• United States
by Steve Taylor and Larry Hettick

What SALT can do for multivendor unified messaging environments

May 14, 20032 mins

* The difference between SALT and Voice XML

Today, we’re continuing our discussion on unified messaging. Speech Application Language Tags, like the Voice XML standard we explored last time, can be used to more easily integrate multivendor unified messaging applications. 

Like, VXML, SALT is also a Web-related markup language, and the SALT Forum is working with the World Wide Web Consortium (W3C) to garner additional support.  There are, however a few key differences between SALT and VXML. 

First, SALT is a newer standard, which was originally proposed in 2002 with backing from Microsoft and others.  As such, it has yet to be accepted or implemented with the wide-scale backing that VXML enjoys.  However, momentum to adopt SALT does seem to be gaining speed.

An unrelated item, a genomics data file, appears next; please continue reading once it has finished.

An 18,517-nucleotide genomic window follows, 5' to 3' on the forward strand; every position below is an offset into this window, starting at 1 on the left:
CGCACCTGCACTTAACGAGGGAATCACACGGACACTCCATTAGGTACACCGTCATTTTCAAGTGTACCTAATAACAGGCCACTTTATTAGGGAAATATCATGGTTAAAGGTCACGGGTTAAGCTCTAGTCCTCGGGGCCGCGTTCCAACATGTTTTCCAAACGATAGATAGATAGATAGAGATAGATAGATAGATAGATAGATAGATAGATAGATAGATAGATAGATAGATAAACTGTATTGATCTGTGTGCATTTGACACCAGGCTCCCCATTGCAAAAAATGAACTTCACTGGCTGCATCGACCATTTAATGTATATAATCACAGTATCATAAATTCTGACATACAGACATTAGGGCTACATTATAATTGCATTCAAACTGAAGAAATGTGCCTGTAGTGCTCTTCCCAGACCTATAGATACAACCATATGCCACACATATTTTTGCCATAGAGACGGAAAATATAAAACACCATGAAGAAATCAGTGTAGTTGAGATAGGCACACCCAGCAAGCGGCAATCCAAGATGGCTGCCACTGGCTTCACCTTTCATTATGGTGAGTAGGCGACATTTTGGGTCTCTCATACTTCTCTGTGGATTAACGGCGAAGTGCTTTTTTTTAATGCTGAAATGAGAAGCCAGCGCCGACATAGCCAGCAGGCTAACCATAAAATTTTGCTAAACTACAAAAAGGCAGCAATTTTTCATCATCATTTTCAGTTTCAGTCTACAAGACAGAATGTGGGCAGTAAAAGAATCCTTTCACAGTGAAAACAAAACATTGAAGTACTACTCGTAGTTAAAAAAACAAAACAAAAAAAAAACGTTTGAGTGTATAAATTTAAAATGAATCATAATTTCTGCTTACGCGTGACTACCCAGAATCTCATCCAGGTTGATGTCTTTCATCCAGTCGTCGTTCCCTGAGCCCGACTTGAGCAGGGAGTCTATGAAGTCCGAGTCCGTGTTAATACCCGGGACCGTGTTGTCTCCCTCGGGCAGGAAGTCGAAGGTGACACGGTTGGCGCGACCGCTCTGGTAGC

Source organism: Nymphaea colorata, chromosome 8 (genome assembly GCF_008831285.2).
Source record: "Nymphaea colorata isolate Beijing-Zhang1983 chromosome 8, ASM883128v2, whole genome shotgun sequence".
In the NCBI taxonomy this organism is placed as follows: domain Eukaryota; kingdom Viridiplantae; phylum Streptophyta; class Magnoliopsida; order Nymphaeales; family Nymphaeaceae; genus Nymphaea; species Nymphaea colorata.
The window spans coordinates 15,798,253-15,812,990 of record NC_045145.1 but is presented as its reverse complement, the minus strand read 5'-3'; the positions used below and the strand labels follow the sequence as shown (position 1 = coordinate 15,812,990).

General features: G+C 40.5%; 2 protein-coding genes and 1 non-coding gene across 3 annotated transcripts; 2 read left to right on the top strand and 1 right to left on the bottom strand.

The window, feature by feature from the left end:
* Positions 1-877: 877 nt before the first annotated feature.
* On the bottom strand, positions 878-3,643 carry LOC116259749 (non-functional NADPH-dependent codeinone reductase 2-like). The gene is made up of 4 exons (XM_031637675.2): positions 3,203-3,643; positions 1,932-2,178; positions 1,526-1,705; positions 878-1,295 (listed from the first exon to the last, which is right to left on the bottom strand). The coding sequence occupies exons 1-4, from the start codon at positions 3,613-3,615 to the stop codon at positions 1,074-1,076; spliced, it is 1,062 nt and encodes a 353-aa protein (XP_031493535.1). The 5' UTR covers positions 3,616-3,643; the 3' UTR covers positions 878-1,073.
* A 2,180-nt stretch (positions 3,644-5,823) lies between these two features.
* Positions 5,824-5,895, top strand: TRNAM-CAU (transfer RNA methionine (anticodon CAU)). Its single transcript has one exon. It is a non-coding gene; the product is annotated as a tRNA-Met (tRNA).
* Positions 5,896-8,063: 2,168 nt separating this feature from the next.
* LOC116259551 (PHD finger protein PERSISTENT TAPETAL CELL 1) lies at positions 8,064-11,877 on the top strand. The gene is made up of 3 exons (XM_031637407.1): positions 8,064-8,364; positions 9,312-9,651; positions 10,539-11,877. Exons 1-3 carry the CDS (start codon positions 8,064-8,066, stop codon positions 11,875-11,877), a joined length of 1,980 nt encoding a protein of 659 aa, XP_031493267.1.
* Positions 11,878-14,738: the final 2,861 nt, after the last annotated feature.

Second, SALT is a “multimodal” access technology.  Unlike VXML, SALT can maintain multiple modes as either independent or concurrent “conversations per user” – albeit from voice, Web-based documents, keypads, keyboards, or mouse.  This access can produce replies from the application in the form of synthesized speech, audio, plain text, motion video, and/or graphics. 

Going back to our age-old “data guys vs. voice guys” debate, SALT has its roots in the Web and is greatly favored by Web developers, whereas VXML has the solid backing (and implementation) of nearly all communication systems suppliers.  However, both standards are likely to be adopted – much to the delight of users who want to more easily implement a multivendor unified messaging environment.

Protocol debates aside, VXML and SALT both provide a means for unified messaging to “branch out” beyond voice, fax, and e-mail and integrate other applications, such as document collaboration.  We’ll discuss in future issues the extension of unified messaging applications and portals into broader application areas.